# How I Implemented a Lantern Lighting Effect in 10 Minutes

This post was last updated `Dec 30, 2015`

and may
be out of date

I am not an artist, so when I set out to make a game I needed to find other ways of making it look good. One of the things I did for my game Platform Pixels was add a lantern lighting effect. Here’s what it looks like (zoomed out for greater effect).

This effect was actually very easy to implement in the game, so I felt like sharing exactly how it was done.

*NOTE: the code shown is probably only relevant to my game engine, but the
concept can be reused anywhere.*

## From Start to Finish

Every obstacle (level square) in Platform Pixels is treated separately and drawn separately. This led me to think, what if I darkened each block based on how far it was away from the player. That would be cool right? So that’s exactly what I did.

I knew what needed to be done. I needed to get the distance to the player and use that to generate a brightness ratio.

Here’s the Java code that uses the Pythagorean theorem to get the distance to the player.

// Get the distance from the player float deltaX = Math.abs(player.x - o.x); float deltaY = Math.abs(player.y - o.y); float distance = (float) Math.sqrt( Math.pow(deltaX, 2) + Math.pow(deltaY, 2) );

Now we can use that distance to calculate the brightness ratio.

// Calculate a brightness ratio from distance float brightness = 1 - distance / MAX_RADIUS;

Ok that’s great, but it goes all the way to zero. We don’t want the outside to
be completely dark, so I’ll set a minimum brightness using the `clamp`

function
from libGDX’s `MathUtils`

library.

float clampedBrightness = MathUtils.clamp( brightness, MIN_BRIGHTNESS, // 0.6 MAX_BRIGHTNESS // 1 )

At this point, the effect works, but the transition is a bit too gradual. Let’s adjust the formula so that it doesn’t start the darkening transition right away. Here is an illustration of what I mean.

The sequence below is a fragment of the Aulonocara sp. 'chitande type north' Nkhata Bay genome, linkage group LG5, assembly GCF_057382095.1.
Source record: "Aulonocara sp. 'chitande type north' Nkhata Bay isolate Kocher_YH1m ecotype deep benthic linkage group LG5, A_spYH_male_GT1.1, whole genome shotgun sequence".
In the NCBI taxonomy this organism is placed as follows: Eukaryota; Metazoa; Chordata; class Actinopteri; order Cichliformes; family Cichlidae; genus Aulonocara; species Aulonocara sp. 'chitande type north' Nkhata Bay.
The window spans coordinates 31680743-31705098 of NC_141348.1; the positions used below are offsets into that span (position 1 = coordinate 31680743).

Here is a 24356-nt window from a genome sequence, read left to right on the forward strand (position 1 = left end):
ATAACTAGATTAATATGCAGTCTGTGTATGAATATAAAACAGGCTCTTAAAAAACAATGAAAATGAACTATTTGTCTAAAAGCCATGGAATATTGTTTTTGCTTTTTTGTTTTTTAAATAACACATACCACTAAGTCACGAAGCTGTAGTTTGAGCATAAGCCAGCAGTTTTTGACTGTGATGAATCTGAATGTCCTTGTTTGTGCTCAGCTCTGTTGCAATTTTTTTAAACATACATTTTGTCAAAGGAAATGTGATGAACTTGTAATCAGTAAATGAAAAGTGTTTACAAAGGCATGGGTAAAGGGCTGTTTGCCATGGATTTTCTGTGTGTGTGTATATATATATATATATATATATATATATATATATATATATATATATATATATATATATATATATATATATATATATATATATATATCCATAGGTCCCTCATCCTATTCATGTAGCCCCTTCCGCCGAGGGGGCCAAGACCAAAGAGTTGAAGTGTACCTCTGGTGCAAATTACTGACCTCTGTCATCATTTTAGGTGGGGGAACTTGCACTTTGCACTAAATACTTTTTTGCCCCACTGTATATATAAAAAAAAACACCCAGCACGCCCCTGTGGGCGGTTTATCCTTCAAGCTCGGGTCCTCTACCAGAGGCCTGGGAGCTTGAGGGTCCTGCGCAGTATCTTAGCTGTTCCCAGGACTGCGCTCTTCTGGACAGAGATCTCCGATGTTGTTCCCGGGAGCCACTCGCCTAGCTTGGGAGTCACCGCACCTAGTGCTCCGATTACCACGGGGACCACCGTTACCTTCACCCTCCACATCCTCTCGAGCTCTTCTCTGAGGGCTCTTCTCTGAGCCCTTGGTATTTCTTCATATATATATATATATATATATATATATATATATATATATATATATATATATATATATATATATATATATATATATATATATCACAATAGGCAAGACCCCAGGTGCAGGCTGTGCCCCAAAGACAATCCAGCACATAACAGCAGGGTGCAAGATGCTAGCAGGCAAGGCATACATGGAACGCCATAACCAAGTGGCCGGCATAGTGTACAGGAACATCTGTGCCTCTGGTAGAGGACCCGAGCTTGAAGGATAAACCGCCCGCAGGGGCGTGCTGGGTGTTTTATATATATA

And here’s the updated code to adjust the fade.

// Calculate a brightness ratio from distance float brightness = 1 - (distance - MIN_RADIUS) / MAX_RADIUS;

Now that we have a ratio we can use to adjust the brightness of each obstacle in the game. Let’s now go ahead and tie it all together.

/** * Darken a given obstacle in the level based on how far it is from the player */ private void darkenObstacle (Obstacle o) { // Get the player object Player player = mLevel.getPlayer(); // Calculate distance from player float deltaX = Math.abs(player.x - o.x); float deltaY = Math.abs(player.y - o.y); float distance = (float) Math.sqrt( Math.pow(deltaX, 2) + Math.pow(deltaY, 2) ); // Calculate what the brightness should be (explained above) float brightness = 1 - (distance - MIN_RADIUS) / MAX_RADIUS; // Make sure the brightness doesn't go below a certain level float clampedBrightness = MathUtils.clamp( brightnessRatio, MIN_BRIGHTNESS, // 0.6F MAX_BRIGHTNESS // 1F ); // Actually draw the thing o.setDarkness(clampedBrightness); o.setBatchColor(mShapeBatch); o.draw(mShapeBatch); }

## Wrap Up

And that’s it! With a bit of simple math, we get a very stunning lighting effect. Here it is again one more time.

Thanks for reading. I hope you enjoyed it!